Pull request number 19838 is closed, and pull request number 19632 was opened by a non-collaborator

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stephenmcgruer commented Nov 20, 2019

That issue is a bit hairy, so I'm waiting for a 'normal' PR to drop a safe for preview label on (or lmk if you don't want that done yet)

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stephenmcgruer commented Nov 20, 2019

Ah, I see you deliberately triggered it on PR 20239. Fingers crossed!

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stephenmcgruer commented Nov 20, 2019

http://wptpr.live/20239/ exists! \o/ EDIT: With the file added in that PR \o/

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jugglinmike commented Nov 20, 2019

The script successfully created a deployment, and the corresponding pull request was updated to describe an "in progress" deployment. wptpr.live recognized the new tags and mirrored as anticipated:

$ curl http://wptpr.live/.git/worktrees/20239/HEAD
c2cf7ba8a6730e847724d6d8c718ab4a2eafc0ce
$ curl --silent http://wptpr.live/20239/LICENSE.md | head -n1
# The 3-Clause BSD License

...but the corresponding pr-preview-detect workflow did not run. Becuase of that, the GitHub UI for the pull request still lists the deployment as "pending" and does not include a link to the preview.

I will continue to investigate and report back here.

gecko-dev-updater pushed a commit to marco-c/gecko-dev-comments-removed that referenced this pull request Nov 21, 2019
…kflow definitions, a=testonly

Automatic update from web-platform-tests
[GitHub Actions] put `name` first in workflow definitions (#19871)

Matching web-platform-tests/wpt#19838.
--

wpt-commits: 82311342f330af3a586d76e2b4bec8056fb87ca5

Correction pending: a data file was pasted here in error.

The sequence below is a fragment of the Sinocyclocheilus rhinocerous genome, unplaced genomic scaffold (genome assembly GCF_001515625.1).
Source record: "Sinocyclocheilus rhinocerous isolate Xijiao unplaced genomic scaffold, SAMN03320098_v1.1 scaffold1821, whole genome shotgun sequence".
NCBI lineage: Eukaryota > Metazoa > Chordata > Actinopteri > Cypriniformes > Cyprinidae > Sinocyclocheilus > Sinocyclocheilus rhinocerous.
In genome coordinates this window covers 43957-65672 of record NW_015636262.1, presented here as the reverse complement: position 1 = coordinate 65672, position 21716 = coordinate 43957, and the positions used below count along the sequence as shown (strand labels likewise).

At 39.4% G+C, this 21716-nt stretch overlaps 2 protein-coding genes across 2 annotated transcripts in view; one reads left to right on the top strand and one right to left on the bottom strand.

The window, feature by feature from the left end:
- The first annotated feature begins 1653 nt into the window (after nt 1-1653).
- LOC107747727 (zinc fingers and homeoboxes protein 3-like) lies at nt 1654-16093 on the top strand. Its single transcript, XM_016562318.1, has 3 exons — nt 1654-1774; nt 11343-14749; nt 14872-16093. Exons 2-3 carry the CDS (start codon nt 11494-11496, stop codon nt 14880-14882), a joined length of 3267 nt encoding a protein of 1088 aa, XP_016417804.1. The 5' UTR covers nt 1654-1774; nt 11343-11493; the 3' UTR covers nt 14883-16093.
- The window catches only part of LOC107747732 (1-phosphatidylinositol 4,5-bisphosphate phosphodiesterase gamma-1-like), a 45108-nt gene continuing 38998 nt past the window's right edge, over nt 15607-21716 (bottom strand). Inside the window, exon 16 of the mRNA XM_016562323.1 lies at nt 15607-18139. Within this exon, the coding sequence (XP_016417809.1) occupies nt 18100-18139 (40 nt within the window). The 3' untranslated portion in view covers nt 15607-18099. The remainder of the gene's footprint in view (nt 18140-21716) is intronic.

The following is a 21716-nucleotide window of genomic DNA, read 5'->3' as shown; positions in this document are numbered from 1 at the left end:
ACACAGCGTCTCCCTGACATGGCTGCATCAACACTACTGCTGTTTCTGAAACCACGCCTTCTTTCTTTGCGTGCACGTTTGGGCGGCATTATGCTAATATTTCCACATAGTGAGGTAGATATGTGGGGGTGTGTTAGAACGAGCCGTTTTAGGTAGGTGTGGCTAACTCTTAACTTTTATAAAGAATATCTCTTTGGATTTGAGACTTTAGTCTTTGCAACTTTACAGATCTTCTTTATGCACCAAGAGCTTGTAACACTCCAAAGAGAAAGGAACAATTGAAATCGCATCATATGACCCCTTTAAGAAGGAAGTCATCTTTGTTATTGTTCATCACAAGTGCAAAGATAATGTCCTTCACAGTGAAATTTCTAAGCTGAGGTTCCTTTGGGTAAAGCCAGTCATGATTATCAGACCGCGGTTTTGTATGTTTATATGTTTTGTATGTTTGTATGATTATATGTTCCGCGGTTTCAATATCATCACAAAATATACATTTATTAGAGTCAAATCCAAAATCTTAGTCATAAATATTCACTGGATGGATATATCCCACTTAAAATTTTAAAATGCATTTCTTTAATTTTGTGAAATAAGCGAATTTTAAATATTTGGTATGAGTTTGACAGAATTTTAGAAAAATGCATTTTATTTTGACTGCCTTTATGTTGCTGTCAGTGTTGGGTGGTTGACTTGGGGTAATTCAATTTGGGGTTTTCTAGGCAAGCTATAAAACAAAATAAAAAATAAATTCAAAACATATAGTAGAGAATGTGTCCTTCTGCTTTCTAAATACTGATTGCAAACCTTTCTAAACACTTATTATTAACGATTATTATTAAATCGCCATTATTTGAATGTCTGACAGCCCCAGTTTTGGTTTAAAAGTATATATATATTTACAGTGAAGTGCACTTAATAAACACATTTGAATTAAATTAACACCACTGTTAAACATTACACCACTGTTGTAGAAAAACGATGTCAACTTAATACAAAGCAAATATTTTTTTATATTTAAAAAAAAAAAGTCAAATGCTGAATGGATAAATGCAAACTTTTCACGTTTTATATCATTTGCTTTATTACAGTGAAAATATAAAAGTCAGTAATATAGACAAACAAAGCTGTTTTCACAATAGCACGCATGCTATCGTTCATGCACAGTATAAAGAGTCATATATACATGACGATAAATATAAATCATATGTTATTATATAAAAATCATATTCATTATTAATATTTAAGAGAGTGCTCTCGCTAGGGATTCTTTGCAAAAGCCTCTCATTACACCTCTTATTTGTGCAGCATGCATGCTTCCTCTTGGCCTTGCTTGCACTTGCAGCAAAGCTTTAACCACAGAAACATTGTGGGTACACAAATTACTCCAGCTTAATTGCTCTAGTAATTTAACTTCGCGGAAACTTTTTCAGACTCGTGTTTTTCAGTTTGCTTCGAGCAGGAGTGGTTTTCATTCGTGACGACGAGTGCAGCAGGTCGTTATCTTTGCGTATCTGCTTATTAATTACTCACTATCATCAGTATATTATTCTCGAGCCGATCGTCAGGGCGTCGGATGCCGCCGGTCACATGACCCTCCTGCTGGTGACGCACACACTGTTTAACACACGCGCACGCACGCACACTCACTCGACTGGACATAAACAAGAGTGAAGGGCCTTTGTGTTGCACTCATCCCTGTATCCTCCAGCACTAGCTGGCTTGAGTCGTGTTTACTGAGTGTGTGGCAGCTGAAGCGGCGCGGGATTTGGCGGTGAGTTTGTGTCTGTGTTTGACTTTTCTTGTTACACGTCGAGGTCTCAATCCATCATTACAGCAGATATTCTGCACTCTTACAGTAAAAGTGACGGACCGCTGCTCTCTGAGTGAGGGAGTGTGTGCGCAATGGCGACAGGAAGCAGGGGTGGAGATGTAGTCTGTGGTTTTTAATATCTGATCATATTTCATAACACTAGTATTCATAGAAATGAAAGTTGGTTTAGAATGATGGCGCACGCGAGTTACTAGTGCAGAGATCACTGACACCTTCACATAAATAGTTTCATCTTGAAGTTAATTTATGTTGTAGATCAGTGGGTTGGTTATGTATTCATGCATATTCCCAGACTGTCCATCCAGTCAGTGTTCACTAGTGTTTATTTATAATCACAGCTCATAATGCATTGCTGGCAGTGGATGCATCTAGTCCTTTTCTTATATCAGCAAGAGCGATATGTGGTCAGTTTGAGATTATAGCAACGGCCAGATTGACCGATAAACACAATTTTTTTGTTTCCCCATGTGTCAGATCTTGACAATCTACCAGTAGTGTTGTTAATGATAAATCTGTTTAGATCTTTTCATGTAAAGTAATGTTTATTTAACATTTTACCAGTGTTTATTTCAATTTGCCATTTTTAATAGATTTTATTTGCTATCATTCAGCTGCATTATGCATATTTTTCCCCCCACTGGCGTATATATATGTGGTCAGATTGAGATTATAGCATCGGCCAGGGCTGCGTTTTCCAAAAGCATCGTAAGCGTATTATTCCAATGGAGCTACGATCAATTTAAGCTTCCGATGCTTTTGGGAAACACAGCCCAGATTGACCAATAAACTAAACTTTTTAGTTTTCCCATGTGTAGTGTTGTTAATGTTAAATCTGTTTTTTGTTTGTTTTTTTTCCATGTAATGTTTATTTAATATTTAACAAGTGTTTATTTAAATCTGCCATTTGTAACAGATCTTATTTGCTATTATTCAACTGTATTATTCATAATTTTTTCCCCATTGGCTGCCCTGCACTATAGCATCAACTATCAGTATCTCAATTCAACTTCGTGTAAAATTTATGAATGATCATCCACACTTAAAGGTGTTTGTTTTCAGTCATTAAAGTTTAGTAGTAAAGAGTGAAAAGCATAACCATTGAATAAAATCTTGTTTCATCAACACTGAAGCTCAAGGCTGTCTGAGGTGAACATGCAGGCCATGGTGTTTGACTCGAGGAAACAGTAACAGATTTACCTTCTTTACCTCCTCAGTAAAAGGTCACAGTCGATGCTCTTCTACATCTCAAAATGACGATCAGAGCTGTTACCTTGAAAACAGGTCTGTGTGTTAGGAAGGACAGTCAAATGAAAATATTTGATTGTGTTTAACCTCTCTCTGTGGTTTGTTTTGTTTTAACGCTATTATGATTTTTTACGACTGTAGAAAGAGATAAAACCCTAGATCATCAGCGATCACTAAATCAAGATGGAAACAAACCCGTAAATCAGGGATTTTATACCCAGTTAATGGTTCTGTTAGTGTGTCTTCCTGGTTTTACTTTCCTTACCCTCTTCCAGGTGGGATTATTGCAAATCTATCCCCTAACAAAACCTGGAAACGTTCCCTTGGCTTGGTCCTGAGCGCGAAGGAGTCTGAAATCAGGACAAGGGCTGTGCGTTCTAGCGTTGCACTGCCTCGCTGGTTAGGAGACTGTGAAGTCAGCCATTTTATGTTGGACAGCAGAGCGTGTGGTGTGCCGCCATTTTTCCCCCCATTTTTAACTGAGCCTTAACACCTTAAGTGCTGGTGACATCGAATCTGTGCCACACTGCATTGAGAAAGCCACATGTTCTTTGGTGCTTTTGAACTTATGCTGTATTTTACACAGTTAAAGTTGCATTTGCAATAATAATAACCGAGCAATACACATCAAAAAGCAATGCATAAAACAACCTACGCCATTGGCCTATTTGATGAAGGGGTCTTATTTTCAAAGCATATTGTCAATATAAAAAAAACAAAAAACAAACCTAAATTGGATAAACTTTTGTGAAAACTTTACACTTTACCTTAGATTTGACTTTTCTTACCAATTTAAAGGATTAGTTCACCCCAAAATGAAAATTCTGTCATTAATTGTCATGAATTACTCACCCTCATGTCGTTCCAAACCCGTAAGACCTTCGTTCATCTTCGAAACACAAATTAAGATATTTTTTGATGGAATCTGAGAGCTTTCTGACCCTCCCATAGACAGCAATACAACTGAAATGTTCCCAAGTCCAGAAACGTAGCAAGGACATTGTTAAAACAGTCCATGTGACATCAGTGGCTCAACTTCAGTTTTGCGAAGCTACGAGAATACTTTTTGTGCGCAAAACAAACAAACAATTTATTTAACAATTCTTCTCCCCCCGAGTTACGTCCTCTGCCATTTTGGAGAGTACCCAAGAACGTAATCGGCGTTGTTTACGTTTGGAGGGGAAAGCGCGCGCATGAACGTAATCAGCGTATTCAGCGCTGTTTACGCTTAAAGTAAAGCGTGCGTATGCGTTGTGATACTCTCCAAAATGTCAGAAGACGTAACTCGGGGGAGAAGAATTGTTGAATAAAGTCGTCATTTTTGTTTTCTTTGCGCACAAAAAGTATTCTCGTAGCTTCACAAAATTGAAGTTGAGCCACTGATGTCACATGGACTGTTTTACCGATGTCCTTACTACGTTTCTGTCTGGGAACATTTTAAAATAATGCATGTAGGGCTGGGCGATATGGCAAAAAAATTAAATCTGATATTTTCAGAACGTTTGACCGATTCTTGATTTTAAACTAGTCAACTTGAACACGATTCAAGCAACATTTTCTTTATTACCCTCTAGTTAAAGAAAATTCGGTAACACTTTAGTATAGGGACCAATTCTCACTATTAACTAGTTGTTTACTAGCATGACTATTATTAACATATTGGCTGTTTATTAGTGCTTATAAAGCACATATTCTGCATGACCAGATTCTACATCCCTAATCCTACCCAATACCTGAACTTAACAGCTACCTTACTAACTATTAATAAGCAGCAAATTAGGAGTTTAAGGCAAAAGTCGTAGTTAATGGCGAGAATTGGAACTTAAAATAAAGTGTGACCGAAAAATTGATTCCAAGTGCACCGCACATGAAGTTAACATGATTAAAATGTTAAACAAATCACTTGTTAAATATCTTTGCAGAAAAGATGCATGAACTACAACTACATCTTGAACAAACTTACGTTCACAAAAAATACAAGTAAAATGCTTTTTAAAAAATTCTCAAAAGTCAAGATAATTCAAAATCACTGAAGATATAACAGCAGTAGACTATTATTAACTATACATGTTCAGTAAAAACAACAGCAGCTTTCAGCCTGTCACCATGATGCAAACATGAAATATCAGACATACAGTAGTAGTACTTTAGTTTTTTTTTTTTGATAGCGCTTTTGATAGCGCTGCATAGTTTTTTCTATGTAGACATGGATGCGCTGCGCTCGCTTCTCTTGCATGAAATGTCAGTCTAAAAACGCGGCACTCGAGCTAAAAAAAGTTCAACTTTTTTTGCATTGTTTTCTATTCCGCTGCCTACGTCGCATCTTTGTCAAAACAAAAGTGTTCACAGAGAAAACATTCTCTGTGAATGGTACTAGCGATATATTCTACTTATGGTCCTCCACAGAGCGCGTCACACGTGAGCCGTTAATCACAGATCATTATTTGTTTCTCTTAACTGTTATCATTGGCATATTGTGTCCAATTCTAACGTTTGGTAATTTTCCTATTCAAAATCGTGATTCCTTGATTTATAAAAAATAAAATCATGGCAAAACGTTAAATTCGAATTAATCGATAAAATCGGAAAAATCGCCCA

wpt-pr: 19871

Differential Revision: https://phabricator.services.mozilla.com/D53458

UltraBlame original commit: f81457e90eadaaf76e4de1a03698a98d05e57399
gecko-dev-updater pushed a commit to marco-c/gecko-dev-wordified that referenced this pull request Nov 21, 2019
…kflow definitions, a=testonly

Automatic update from web-platform-tests
[GitHub Actions] put `name` first in workflow definitions (#19871)

Matching web-platform-tests/wpt#19838.
--

wpt-commits: 82311342f330af3a586d76e2b4bec8056fb87ca5
wpt-pr: 19871

Differential Revision: https://phabricator.services.mozilla.com/D53458

UltraBlame original commit: f81457e90eadaaf76e4de1a03698a98d05e57399
gecko-dev-updater pushed a commit to marco-c/gecko-dev-wordified-and-comments-removed that referenced this pull request Nov 21, 2019
…kflow definitions, a=testonly

Automatic update from web-platform-tests
[GitHub Actions] put `name` first in workflow definitions (#19871)

Matching web-platform-tests/wpt#19838.
--

wpt-commits: 82311342f330af3a586d76e2b4bec8056fb87ca5
wpt-pr: 19871

Differential Revision: https://phabricator.services.mozilla.com/D53458

UltraBlame original commit: f81457e90eadaaf76e4de1a03698a98d05e57399
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sideshowbarker commented Dec 11, 2019

Something has certainly happened. http://wptpr.live currently offers a slew of unexpected html documents at the top level. Investigating presently

That happens sometimes at http://w3c-test.org/ too. In fact that’s the same state it’s in right now. When it happens, I’ve just gone into the environment on the host and manually deleted the files. I’ve never been able to discern the cause (though I’ve not really ever seriously investigated it).